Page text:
Episode Summary

How do clinical microbiologists diagnose parasite infections? Bobbi Pritt discusses how molecular tests can complement or supplant traditional diagnostic tests for all kinds of infectious diseases, including parasites. She also tells the story of how an atypical molecular test result led to the discovery of a new cause of Lyme disease.

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Julie’s Biggest Takeaways

Parasites are incredibly varied in many characteristics, including their size! Some are microscopic, while others are macroscopic and can be seen with the naked eye. Not just small macroscopic, although some worms at 35 cm can be considered quite large. Some tapeworms can reach 50 feet!

Bobbi Pritt’s blog started as an exercise to share the cases she observed while a student at the London School of Hygiene & Tropical Medicine. She wanted to share these cases with students back at the Mayo Clinic, but found the audience grew to include clinical parasitologists, microbiologists, and parasite-interested people worldwide. Part of its success relies on its succinctness: a short, digestible case study with the minimum information needed to make a diagnosis.

Pritt’s research focuses on developing molecular tests to detect microorganism RNA or DNA. Molecular tests can be used as a complementary diagnostic test or as the primary test, which can give healthcare workers definitive information to make therapeutic decisions much more quickly than a test that requires culturing the microorganism.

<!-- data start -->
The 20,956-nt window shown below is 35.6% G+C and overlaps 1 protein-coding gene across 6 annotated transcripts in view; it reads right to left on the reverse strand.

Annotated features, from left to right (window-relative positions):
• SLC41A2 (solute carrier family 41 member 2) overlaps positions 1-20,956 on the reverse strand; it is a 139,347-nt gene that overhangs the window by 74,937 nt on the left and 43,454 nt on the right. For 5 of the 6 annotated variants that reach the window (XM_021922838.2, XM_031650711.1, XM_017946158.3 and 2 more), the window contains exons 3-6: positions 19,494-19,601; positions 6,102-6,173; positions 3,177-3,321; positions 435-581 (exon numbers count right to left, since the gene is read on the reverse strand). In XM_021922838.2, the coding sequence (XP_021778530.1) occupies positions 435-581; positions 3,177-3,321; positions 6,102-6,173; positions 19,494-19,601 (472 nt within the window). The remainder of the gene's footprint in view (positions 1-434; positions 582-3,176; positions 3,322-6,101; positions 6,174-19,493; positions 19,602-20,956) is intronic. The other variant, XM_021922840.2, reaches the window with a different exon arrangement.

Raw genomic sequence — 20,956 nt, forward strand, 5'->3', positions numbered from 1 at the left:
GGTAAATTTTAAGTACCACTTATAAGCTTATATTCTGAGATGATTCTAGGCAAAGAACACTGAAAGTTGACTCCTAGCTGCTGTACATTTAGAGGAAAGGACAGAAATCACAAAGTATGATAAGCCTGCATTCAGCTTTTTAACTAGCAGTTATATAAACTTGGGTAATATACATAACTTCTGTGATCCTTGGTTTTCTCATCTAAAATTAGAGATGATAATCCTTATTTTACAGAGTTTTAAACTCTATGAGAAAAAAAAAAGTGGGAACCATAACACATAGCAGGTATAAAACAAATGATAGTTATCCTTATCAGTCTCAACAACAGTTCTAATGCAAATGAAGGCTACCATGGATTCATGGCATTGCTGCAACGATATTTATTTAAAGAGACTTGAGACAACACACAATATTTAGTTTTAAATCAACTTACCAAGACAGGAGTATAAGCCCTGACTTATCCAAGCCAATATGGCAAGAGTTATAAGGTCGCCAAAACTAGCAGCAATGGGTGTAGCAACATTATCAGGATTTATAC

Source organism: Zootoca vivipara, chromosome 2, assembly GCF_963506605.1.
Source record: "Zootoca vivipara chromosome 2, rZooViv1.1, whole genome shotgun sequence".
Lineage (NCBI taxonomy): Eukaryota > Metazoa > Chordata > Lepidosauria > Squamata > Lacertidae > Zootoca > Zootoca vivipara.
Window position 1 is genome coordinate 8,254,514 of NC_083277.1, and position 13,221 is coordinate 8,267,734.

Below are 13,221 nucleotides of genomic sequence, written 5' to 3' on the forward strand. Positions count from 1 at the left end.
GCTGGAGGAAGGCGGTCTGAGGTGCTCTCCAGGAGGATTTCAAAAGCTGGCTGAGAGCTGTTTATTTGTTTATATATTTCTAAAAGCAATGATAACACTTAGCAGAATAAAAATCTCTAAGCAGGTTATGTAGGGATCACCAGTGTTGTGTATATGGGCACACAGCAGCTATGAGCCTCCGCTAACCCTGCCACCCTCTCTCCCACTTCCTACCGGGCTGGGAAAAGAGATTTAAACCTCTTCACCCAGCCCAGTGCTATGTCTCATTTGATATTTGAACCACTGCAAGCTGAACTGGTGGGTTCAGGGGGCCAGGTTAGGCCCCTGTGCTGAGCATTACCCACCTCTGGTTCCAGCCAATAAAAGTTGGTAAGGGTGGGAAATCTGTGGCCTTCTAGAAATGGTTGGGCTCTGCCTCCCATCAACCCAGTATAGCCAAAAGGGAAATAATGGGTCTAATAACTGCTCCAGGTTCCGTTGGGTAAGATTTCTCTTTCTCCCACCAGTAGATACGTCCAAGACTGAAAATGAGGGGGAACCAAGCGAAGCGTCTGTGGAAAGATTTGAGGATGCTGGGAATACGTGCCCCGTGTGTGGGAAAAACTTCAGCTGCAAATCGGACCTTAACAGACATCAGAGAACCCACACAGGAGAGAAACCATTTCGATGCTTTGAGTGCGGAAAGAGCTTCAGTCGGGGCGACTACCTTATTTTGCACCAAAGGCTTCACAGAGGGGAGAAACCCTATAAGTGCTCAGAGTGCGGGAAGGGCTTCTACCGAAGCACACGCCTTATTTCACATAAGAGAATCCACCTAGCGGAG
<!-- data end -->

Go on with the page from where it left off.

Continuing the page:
A new bacterium that causes Lyme disease, Borrelia mayonii, was found because the molecular tests that detect Borrelia burgdorferi are flexible enough to detect multiple species but yet differentiate between the different types of organisms. It was an astute technologist working at the bench who recognized the readout was slightly different than expected, leading to the investigations that revealed B. mayonii is a distinct species from B. burgdorferi.

One of the outstanding questions in parasitology is the relationship of Blastocystis (formerly known as Blastocystis hominis but which may actually be several species) to human health. Blastocystis lives in the intestinal tract and may cause irritable bowel-like syndrome. Definitive evidence on whether Blastocystis causes intestinal disease has yet to be presented, and there is a lot of opportunity for research in this area.

Featured Quotes

“Part of why I do this is to demonstrate the beauty - that would be part of the wonderful - but also the creepy, and also the dreadful part, knowing what diseases parasites cause. I try to show the full spectrum.”

“We probably see more decoys when it comes to worms, macroscopic worms, than we do true worms! In a stool specimen, you’re much more likely to see mucus strands or food particles than you are to see worms, depending on where you live in the world. We have to be able to tell a piece of onion from a tapeworm.”

“[Discovery of Borrelia mayonii] doesn’t really change the population at risk for Lyme disease because it overlaps with the population at risk for Lyme disease by Borrelia burgdorferi. It means there is a second cause of Lyme disease that individuals can be exposed to in the upper midwest.”

“It’s really going to be interesting in the coming years what we’re going to be detecting as we go more and more to the use of molecular testing.”